chase a crappy vegetarian super somewhere in town.
7. I head down the western coast to where I left yesterday. My first planned target is Anse Chastanet, and I really have to pull myself together not to make a lot of photos of the fantastic coastal road on the way. Here are so green, lots of real pointy mountain peaks, covered in greenery though and the sea.
The surroundings turn into true rainforest before I reach the bigger town of Soufriere, and just before, I turn right, along the coast. Here, I find Anse Chastanet, which should be "a magic tropical paradise", but I think that is based on the resorts pamphlet. Here is a narrow beach, filled with parasols, a diving company and the resort in general.
I do a walk along the water, which is crystal clear. I see some of the local Anolis; The St. Lucia anole; Anolis luciae. I jump some rocks at the end of the beach, and get to a little road, winding its way between the vertical cliffs and the sea. Here are a few Cereus and a strange flowering tree, probably invasive.
Slightly disappointed, I return to Soufriere, which is a rather large town. It use to be the capital, before the Englishmen shifted it. That means a lot of old wooden houses have been preserved, mainly due to the lack of funds. I find the harbour, which is a bit Sunday-dead. Some of the locals are playing Domino for money, and take it real serious.
The rain that keep me in the car at Morne Tabac
Rainforest Trail have now found its way down here, and I make a tea stop.
Then I do a loop around the old part of town - which is pretty much all
Next to the river, the houses are real bad, but still charming.
It lightens up a bit, and I head back to Morne Tabac
Rainforest Trail, and the road is dry all the way. Then, when I open the
door, it start poring down. Well, there are more low coastline, which more
likely will be dry.
On one side of the ancient Soufriere volcano, some sulphur is oozing out, creating steam and bobbling ponds. This is where all the medium sized busses with cruisers have gone. They line up to be covered in white and black mud, while there are next to none at the thermal activity.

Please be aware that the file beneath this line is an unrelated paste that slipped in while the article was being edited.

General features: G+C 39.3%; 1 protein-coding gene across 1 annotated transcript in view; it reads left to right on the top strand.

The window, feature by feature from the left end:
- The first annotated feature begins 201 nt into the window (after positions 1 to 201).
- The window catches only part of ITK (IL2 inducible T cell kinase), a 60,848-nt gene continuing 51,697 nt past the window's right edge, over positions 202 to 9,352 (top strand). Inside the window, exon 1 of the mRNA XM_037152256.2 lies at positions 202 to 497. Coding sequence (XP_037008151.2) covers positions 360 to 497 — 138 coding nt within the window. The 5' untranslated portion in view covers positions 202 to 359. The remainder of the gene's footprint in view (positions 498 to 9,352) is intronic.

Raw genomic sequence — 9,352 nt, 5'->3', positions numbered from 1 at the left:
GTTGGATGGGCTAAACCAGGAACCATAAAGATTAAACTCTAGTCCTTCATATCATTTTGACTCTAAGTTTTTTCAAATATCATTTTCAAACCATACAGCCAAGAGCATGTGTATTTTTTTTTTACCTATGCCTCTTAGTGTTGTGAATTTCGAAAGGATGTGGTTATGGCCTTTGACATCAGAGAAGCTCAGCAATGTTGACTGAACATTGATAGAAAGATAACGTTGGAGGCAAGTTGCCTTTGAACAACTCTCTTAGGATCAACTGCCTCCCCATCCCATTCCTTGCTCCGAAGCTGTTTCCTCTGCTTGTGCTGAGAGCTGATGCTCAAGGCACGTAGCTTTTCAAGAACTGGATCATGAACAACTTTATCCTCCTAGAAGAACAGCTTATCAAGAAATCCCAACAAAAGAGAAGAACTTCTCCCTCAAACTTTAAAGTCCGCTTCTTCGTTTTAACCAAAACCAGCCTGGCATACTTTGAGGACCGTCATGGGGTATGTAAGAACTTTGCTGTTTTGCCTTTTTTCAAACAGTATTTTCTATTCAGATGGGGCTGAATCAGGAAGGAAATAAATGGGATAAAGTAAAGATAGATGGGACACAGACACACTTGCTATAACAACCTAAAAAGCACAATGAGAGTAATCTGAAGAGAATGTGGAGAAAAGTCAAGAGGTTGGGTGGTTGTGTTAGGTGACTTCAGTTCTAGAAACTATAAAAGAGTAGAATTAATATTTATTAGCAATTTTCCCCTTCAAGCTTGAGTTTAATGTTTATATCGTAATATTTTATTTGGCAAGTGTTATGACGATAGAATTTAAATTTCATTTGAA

Well, I don't blame them: It is only a few black mud ponds, less then 25 square meters each, and some noisy cascades of steam. I wait for quite some time for the sun, but it is not really present. I give up, and continues down south, this time to the trail in the Piton area. The Pitons are two iconic volcano cones, visible from most of the island.
find a smaller road, leading the right way, and it is a joy, despite the
gloomy weather. It crosses several rivers, some of them several times. It is
through dense rainforest, and here are little settlement.
That pretty much round-up my west coast sights, and I just follow the coastal road down to the south. The road leads out to the steep coastal cliffs, and the area get real dry. It is mainly yellow grass, and here are the remains of several old windmills.
I find a few small sandy beaches and a bit of mangrove in the river mouth, and here are Cereus. I reach Choiseol and its harbour. Many of the small houses in the village is old wooden ones, and the church is mainly made in wood too.
The little harbour is fenced in, and I have to follow a kid, to see where there are a hole in the fence. The fishers are at the pier, but activity is low. I follow the beach to the river, which is a lagoon. The houses here are small and in a bad state.
continues, and on the hillsides, way better and bigger houses are found.
Another beach turns up, but the river have spitted it, and I don't get to
I turn around, but follow the eastern coast homewards. It have several large, perfect sandy beaches and a international airport. I guess this is where they keep the tourists?
The coastal area is pretty dry, and here might be some interesting plants. But I am running out of time, and I would like to visit Mamiku Botanical Garden, while I'm here. "Open seven days a week, from 9-5", but is this the eight day??? Well, it does not look so great from the outside anyway.
I stop a few times for great coastal views, and turn into the little fishing town of Dennery. It have a limestone island out in the bay - unless it too is volcanic. The harbour is quite big, but the boats are still just rowing-boats with small engines.
here, I swing into the inland mountains, and everything turn green. I spot a
coastal hill behind Dennery fire station, which might be interesting to have a
stroll on, should I find the time. I'm a bit late home, and with a lot of
photos: Another late night. Anse Chastanet,
Soufriere, Drive In Volcano, Piton, South Coast, Choiseol and Dennery